As a pastor, one of my most challenging responsibilities is to comfort the grieving. People can suffer in horrific ways. But one need not be a pastor to observe or experience these sad realities: life has a way of educating us all.
The earthquake and tsunami that hit Japan killed thousands and left multitudes in utter despair. Many of us are praying for the survivors and contributing toward relief to this once great nation now in shambles.
On the evening of March 30, 2002, in the city of Atlanta, Georgia, the Indiana Hoosiers upset the Oklahoma Sooners in a “Final Four” contest of the NCAA men’s basketball tournament. Following the game, Indiana coach, Mike Davis, credited God for giving Indiana University the victory. “I have a lot of people praying for me,” he told the press, “God has placed His favor on me.”
Let me be the last to object to any praise going to God in the media. A man steps up to the microphone and declares that God factors into his view of the world, including the world of basketball—I’m with that! I lauded Mike Davis’ courage to proclaim his faith to the world on that occasion and I laud him still.
But I must admit, as a man of faith, that I’m growing increasingly uncomfortable with the array of athletes and coaches announcing through a microphone their euphoric gratitude to God moments after an athletic victory over their opponents. My discomfort has nothing to do with bringing God into the sports world—he’s there anyway, kudos to those who acknowledge reality. My discomfort stems more from the message that seems to be subtly communicated by such public expressions of divine adulation.
I fear the message is conveyed that God plays favorites, dolling out victories like a cosmic vending machine to those willing to acknowledge Him publicly as the dispenser of their triumphs. I’m also troubled by the fear that thoughtful viewers may well ask why God refuses to hear prayers offered in behalf of losing teams? And why did, in this instance, coach Davis and his Hoosiers lose the championship game two nights later? Did their prayers fail between Saturday and Monday evenings? Did God’s favor, which rested on Davis’ head on Saturday, dissipate by Monday night? Did Coach Davis, his team, or some obnoxious Hoosier fan somewhere do something wrong on the Sunday sandwiched between those two game days?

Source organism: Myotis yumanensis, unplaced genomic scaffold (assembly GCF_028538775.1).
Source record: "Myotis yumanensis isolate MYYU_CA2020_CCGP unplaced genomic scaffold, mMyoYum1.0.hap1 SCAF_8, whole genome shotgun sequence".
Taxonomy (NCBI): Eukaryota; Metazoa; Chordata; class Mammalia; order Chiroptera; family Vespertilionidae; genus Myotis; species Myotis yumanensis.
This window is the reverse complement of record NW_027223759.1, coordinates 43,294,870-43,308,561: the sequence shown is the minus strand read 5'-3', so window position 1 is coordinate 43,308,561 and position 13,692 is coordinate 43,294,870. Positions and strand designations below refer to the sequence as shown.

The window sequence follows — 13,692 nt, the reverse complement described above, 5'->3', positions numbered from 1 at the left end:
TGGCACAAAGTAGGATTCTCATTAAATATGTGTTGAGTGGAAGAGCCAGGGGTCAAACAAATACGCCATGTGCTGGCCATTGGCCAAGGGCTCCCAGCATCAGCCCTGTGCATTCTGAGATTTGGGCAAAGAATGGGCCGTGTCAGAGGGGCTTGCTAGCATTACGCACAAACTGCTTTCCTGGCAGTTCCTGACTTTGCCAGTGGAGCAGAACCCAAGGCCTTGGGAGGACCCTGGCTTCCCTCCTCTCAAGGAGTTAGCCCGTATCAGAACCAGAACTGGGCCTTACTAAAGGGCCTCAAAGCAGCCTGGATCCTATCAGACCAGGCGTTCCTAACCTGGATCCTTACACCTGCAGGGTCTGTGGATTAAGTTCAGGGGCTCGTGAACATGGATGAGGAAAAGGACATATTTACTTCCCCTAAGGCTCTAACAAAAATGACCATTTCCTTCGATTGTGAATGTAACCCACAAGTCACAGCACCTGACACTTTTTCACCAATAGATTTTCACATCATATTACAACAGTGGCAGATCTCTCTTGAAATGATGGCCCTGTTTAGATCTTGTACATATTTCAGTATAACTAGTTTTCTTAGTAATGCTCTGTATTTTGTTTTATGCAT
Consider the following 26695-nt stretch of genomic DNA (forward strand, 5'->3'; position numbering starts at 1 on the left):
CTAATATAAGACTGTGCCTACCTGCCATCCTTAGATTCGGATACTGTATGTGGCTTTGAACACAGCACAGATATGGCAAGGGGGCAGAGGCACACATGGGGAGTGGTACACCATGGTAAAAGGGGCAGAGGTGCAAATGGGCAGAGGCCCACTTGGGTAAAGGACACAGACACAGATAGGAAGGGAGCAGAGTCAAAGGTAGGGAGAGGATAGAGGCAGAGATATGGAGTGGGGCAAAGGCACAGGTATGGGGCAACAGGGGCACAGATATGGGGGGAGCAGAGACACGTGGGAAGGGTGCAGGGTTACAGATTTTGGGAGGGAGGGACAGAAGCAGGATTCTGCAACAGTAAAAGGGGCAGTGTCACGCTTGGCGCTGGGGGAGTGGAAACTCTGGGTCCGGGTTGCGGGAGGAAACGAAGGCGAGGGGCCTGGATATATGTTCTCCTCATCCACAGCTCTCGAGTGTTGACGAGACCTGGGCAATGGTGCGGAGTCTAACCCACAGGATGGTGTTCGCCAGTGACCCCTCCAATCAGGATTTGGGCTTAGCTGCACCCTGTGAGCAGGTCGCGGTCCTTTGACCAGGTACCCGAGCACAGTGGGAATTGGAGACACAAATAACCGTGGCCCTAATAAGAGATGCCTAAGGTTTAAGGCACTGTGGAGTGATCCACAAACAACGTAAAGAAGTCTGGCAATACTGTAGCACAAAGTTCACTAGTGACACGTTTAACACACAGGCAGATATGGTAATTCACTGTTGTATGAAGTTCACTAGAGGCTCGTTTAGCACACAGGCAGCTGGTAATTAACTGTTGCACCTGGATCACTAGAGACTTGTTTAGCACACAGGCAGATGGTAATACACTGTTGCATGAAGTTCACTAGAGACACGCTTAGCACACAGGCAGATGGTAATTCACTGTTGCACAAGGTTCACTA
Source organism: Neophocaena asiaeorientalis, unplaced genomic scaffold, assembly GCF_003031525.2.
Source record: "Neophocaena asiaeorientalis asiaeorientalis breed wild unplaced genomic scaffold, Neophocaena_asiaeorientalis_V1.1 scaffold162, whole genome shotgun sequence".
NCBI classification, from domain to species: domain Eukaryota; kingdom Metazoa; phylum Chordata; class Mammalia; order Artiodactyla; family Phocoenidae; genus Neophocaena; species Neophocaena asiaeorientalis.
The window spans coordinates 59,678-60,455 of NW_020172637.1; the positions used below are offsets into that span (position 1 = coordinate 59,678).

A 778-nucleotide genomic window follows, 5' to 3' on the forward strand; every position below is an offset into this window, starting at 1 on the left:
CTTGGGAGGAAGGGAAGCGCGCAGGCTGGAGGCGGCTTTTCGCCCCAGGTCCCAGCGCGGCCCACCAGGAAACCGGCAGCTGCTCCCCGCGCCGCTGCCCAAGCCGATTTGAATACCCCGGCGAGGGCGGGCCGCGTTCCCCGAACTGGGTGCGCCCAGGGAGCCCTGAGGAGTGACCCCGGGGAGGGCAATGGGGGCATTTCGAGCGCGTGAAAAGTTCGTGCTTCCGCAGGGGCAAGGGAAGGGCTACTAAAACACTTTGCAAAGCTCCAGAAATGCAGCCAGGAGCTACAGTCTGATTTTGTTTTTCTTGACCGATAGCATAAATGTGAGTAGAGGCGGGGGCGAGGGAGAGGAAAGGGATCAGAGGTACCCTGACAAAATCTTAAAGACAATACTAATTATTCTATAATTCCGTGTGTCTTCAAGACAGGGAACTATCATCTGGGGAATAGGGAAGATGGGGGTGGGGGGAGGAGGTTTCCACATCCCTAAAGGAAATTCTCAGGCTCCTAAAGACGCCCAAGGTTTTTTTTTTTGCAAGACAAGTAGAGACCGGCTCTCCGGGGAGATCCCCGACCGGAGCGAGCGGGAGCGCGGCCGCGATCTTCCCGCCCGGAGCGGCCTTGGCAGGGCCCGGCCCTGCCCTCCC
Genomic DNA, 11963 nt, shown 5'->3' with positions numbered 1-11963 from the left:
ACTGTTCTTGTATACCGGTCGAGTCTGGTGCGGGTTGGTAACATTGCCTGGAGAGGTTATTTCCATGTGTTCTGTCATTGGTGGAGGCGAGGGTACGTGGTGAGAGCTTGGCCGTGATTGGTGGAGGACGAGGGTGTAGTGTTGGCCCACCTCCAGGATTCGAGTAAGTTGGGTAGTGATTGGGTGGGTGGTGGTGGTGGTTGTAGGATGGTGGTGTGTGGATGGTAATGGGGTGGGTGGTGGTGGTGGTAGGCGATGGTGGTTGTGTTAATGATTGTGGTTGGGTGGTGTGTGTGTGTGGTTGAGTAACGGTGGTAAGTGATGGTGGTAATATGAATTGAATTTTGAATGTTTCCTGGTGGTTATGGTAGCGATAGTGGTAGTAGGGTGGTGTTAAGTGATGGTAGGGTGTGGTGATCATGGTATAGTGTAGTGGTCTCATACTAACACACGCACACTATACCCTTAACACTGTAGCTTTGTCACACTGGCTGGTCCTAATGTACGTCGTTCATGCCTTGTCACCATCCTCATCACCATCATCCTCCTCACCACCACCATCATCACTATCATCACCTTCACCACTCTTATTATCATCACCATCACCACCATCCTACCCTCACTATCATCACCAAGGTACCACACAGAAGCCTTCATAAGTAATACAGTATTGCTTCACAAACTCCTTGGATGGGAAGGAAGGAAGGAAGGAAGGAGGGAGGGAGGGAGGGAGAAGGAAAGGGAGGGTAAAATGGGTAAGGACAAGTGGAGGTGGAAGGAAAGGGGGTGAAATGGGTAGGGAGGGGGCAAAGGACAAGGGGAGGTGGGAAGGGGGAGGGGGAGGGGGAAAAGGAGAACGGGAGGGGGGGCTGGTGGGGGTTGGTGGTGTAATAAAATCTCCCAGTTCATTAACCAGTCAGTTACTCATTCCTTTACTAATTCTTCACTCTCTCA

Of all of the theological issues that have arisen in the last couple of decades, the matter of what God is like has to be one of the most crucial. As A. W. Tozer has written, “[T]he most portentous fact about any man is…what he in his deep heart conceives God to be like. We tend by a secret law of the soul to move toward our mental image of God” (A. W. Tozer, The Knowledge of the Holy, 7).
Of course, all orthodox Christians agree that God is a Trinity, three persons in one essence. But just how powerful is this God? Does He control all things, even the details of life? Does He even know all things past, present, and future? Some evangelicals seem to be unsure.
Other evangelical theologians are passionately arguing the negative: God is neither in full control of the world, nor does He even know the details of the future. According to these Open Theists,
God knows a great deal about what will happen….he knows everything that could happen and what he can do in response to each eventuality. And he knows the ultimate outcome to which he is guiding the course of history. All that God does not know is the content of future free decisions, and this is because decisions are not there to know until they occur. (Richard Rice, The Grace of God and the Will of Man, ed. Clark Pinnock, 134)